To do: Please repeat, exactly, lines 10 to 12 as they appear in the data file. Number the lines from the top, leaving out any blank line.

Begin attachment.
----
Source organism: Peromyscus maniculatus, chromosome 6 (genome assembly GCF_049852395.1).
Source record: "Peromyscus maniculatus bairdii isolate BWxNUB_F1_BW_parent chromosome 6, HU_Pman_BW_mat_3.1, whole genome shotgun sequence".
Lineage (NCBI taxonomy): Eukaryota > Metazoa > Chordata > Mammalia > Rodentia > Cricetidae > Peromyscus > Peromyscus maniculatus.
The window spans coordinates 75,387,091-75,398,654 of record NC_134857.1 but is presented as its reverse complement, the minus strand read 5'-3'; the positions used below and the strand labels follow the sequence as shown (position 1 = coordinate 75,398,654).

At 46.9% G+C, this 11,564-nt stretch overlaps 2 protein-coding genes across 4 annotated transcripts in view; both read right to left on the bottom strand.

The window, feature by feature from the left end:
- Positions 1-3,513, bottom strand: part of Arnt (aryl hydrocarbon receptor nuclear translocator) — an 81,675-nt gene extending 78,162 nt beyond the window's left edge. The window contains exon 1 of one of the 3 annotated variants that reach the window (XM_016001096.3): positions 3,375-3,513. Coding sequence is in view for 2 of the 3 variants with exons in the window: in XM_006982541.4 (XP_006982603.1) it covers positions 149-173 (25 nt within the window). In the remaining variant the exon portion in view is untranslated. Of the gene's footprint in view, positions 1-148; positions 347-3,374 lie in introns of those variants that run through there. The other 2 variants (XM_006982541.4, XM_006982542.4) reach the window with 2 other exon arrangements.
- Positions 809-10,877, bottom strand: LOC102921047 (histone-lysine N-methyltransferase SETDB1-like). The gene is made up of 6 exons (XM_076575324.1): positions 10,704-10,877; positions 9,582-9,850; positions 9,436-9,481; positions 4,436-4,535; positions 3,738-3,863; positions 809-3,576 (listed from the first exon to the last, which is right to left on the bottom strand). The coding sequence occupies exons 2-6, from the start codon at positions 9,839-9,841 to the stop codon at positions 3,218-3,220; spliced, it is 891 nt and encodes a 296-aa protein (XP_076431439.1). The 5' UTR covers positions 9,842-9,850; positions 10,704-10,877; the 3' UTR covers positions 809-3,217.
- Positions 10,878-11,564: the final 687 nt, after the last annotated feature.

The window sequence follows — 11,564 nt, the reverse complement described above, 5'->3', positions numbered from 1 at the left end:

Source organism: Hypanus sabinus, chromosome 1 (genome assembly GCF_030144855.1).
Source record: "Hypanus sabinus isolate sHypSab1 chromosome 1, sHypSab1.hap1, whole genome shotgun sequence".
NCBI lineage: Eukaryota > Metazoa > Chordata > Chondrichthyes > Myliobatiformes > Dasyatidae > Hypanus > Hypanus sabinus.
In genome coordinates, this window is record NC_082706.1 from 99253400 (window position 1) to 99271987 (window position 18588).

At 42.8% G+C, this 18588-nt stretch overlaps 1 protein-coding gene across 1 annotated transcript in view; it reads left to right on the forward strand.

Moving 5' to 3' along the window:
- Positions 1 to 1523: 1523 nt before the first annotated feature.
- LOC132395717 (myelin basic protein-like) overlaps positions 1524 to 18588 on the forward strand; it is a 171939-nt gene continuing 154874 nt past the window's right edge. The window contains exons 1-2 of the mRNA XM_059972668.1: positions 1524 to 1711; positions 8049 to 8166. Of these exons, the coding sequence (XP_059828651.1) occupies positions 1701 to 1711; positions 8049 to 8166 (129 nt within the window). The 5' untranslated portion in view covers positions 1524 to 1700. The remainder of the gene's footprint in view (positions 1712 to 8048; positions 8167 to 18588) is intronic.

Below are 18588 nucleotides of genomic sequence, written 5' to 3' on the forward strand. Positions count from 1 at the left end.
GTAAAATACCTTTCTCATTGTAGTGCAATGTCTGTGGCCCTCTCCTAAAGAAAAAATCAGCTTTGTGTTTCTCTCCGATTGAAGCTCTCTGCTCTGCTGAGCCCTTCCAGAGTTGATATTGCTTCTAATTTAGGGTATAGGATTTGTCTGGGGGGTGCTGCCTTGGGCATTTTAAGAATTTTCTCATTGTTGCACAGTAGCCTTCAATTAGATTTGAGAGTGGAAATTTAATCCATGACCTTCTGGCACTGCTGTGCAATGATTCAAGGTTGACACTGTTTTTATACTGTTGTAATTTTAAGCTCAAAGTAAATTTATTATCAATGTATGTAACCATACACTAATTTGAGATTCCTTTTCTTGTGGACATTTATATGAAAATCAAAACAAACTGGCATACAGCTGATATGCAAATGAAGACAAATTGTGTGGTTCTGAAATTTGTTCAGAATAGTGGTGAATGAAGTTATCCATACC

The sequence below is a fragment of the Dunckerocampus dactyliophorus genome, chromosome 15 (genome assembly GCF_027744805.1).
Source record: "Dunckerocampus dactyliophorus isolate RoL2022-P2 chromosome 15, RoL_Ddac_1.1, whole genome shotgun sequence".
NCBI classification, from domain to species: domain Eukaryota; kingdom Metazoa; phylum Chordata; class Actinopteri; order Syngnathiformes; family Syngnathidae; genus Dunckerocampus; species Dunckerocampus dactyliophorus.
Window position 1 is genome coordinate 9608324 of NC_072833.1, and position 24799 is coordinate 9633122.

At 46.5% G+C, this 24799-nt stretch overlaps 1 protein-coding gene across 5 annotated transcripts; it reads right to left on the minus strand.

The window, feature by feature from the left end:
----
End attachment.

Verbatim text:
The window sequence follows — 11,564 nt, the reverse complement described above, 5'->3', positions numbered from 1 at the left end:

Source organism: Hypanus sabinus, chromosome 1 (genome assembly GCF_030144855.1).
Source record: "Hypanus sabinus isolate sHypSab1 chromosome 1, sHypSab1.hap1, whole genome shotgun sequence".